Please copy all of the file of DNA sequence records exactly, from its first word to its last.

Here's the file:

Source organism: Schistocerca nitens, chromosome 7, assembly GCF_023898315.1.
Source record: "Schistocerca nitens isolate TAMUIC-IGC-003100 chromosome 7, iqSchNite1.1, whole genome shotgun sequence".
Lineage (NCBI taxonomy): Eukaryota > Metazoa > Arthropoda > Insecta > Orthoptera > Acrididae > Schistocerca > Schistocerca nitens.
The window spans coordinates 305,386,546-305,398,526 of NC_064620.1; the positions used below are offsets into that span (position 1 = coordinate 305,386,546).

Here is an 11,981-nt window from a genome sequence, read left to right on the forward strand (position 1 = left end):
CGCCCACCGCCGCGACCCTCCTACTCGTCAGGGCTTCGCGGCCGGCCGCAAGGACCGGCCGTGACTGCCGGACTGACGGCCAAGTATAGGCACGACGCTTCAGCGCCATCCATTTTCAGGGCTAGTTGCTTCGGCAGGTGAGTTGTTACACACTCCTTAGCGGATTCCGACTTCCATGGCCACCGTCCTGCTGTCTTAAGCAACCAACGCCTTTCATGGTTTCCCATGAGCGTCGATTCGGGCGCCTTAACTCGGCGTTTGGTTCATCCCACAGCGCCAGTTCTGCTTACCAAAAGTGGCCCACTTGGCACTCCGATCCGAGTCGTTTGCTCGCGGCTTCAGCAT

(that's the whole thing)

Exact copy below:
Source organism: Schistocerca nitens, chromosome 7, assembly GCF_023898315.1.
Source record: "Schistocerca nitens isolate TAMUIC-IGC-003100 chromosome 7, iqSchNite1.1, whole genome shotgun sequence".
Lineage (NCBI taxonomy): Eukaryota > Metazoa > Arthropoda > Insecta > Orthoptera > Acrididae > Schistocerca > Schistocerca nitens.
The window spans coordinates 305,386,546-305,398,526 of NC_064620.1; the positions used below are offsets into that span (position 1 = coordinate 305,386,546).

Here is an 11,981-nt window from a genome sequence, read left to right on the forward strand (position 1 = left end):
CGCCCACCGCCGCGACCCTCCTACTCGTCAGGGCTTCGCGGCCGGCCGCAAGGACCGGCCGTGACTGCCGGACTGACGGCCAAGTATAGGCACGACGCTTCAGCGCCATCCATTTTCAGGGCTAGTTGCTTCGGCAGGTGAGTTGTTACACACTCCTTAGCGGATTCCGACTTCCATGGCCACCGTCCTGCTGTCTTAAGCAACCAACGCCTTTCATGGTTTCCCATGAGCGTCGATTCGGGCGCCTTAACTCGGCGTTTGGTTCATCCCACAGCGCCAGTTCTGCTTACCAAAAGTGGCCCACTTGGCACTCCGATCCGAGTCGTTTGCTCGCGGCTTCAGCAT